Denver’s demolished homes get their own memorials from local artist

3 min. read
A Good Neighbor’s Lamentation Society shrine at 1821 Irving Street. (Courtesy Heather Link-Bergman)

A Good Neighbors Lamentation Society shrine at 1828 Julian Street. (Courtesy of Heather Link-Bergman)

The shrines of the Good Neighbors Lamentation Society are a public expressions of loss, just like any other roadside memorial.

Even though Denver's demolished houses are inanimate, artist and creator Heather Link-Bergman says that people needed a chance to grieve.

For over two years, she's been memorializing houses in the West Colfax neighborhood for her Good Neighbors Lamentation Society project.

"A lot of friends of mine had really strong opinions about [how Denver is changing], to the point that they were getting in these comment flame wars with each other," she explained.

Heather Link-Bergman at Metro State University. (Kevin J. Beaty/Denverite)

"I made a joke to my husband - 'they need some sort of way to process the grief or some outlet for it,'" she said. "It very quickly became something that wasn't just a joke."

Living in West Colfax meant that Link-Bergman could chart these changes as she walked her dog. Soon, she had a detailed spreadsheet of homes that seemed likely to be demolished. It started with a for-sale sign, then no new residents after the house sold, before finally, the familiar orange mesh fencing was installed.

A Good Neighbor's Lamentation Society shrine at 1821 Irving Street. (Courtesy Heather Link-Bergman)

"It was kind of weird in a way, I wasn't looking forward to seeing these buildings get knocked down and get redeveloped," Link-Bergman said.

Then came the memorials. Each house was drawn in simple clean lines, creating a picture that's sometimes more beautiful than the house itself. Link-Bergman said that was an intentional part of the project.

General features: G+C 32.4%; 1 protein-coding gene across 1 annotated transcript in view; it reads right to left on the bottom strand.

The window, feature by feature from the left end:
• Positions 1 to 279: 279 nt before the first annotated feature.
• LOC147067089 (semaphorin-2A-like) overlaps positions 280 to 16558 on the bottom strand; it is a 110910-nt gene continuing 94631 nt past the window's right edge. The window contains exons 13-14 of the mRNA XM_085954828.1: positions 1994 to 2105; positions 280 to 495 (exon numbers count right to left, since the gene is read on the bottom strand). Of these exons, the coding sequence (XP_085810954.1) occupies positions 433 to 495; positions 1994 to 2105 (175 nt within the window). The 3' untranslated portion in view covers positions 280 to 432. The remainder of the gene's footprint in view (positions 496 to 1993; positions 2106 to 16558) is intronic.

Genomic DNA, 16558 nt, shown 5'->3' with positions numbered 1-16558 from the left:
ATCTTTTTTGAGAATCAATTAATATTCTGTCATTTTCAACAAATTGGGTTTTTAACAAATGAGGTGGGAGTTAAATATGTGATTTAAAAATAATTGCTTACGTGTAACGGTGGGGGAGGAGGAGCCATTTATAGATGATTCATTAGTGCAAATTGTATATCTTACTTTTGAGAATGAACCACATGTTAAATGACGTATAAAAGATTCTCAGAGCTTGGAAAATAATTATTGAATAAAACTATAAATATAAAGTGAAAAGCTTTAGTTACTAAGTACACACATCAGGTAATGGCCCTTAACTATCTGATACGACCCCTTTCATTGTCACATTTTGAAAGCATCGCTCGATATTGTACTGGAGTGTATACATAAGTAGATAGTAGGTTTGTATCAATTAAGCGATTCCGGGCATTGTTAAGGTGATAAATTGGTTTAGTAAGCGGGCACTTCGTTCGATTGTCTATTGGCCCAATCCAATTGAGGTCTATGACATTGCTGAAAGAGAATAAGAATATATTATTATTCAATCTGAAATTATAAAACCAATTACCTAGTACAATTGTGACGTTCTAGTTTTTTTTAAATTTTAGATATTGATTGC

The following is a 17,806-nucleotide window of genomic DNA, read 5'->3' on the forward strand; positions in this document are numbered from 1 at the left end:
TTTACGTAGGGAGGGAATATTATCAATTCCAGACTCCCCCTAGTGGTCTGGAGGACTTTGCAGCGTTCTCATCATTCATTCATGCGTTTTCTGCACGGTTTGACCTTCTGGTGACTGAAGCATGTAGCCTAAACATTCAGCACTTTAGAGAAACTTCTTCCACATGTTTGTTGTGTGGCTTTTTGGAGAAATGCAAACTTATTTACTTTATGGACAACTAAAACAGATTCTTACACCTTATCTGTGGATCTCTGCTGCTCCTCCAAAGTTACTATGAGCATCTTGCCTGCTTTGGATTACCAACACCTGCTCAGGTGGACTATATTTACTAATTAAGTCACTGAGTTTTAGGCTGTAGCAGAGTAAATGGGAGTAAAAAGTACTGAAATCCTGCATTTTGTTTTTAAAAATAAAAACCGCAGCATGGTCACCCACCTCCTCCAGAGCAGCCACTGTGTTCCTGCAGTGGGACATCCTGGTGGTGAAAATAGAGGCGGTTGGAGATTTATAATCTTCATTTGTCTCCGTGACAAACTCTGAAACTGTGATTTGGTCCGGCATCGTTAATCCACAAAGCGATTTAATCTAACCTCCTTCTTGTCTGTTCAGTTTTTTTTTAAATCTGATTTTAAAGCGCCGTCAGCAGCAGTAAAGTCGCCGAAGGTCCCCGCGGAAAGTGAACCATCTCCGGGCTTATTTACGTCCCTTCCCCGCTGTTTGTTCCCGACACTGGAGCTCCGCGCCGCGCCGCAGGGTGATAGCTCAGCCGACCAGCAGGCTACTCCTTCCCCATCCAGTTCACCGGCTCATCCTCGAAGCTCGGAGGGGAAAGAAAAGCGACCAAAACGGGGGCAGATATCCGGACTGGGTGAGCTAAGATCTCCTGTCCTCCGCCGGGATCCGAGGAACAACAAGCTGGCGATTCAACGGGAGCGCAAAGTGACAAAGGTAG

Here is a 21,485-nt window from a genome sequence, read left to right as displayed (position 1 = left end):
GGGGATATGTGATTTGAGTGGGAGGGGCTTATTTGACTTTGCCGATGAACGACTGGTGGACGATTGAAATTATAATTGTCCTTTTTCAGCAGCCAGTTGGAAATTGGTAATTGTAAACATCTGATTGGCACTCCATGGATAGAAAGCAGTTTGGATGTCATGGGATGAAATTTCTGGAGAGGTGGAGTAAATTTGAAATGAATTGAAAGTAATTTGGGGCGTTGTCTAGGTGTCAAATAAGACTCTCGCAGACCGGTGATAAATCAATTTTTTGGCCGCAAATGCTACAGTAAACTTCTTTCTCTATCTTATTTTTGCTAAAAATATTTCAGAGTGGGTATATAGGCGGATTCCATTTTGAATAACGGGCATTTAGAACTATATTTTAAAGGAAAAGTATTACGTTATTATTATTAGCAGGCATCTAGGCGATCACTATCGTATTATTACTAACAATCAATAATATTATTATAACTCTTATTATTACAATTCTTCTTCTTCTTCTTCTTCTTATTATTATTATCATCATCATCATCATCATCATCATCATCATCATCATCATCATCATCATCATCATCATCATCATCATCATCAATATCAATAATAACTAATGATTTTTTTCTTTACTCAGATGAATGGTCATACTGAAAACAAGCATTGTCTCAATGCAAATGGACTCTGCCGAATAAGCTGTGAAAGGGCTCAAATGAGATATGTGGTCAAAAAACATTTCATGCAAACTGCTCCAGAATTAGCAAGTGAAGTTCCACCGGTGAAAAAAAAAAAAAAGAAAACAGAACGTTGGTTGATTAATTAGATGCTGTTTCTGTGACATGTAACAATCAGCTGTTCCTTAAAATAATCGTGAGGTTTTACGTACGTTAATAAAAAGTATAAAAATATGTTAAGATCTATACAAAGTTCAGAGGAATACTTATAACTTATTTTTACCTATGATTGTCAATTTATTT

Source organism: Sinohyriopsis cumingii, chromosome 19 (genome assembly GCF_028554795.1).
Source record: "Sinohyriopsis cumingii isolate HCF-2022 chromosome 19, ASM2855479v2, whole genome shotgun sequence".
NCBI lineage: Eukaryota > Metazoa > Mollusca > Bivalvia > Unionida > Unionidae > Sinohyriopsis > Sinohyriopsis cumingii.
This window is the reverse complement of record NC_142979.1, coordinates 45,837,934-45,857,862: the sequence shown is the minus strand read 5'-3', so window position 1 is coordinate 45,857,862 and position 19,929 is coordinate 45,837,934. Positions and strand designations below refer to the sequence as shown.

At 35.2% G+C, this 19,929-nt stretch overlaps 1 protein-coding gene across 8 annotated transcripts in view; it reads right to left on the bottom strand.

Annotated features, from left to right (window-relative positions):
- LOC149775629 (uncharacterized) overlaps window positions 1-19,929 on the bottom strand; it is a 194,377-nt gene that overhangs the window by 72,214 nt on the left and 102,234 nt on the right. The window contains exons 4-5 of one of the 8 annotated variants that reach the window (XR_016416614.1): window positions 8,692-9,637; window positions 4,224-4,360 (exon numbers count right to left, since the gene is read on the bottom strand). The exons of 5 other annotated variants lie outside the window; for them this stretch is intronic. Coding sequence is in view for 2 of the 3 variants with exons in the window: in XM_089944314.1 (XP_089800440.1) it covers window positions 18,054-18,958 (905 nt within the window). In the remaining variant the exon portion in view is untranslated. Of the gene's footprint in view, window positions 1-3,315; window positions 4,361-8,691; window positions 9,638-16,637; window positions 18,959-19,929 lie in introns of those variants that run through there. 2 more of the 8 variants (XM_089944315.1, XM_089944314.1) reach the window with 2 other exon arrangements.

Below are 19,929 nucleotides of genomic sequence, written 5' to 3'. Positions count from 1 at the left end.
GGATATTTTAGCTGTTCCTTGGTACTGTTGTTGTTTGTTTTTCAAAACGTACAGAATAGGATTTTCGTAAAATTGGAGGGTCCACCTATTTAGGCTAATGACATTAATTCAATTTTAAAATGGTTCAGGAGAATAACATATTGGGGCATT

"There's something about each drawing that shows a nice aesthetic to them, even though they may not technically be considered beautiful buildings. "It's touching on this idea that your memory is always going to be very different from what your actual experience was," she said.

"I was coming from this place of wanting to idealize these properties, maybe the way that someone had lived there for a really long time would," Link-Bergman said.

Link-Bergman doesn't really know if her neighbors experienced the project that way though. Out of the six memorials that she installed, four were taken down within 24 hours. Two others survived for a couple weeks.

"The silver lining is that person who took them down probably knew exactly what I was trying to say," she said. "It's not like I fooled them into thinking that this was a memorial that someone would make for a person."

Much later, after she collected her drawings into a zine, Link-Bergman found that her work was prompting the discussion she hoped. But the reaction is oddly timed for the Good Neighbors Lamentation Society.

Link-Bergman herself doesn't live in the neighborhood anymore. In fact, when she and her husband sold their home, they had to choose whether to accept cash-only offers from developers. (They ended up selling to people who wanted to live there, but the temptation was real, she said.)

"I didn't think [the project] had much of a future until it started getting some positive reactions from it," she said. "Right now, I'm interested in maybe memorializing landmark [commercial] properties. ... That would feel like an interesting development because to me, it's signalling a bigger change. "

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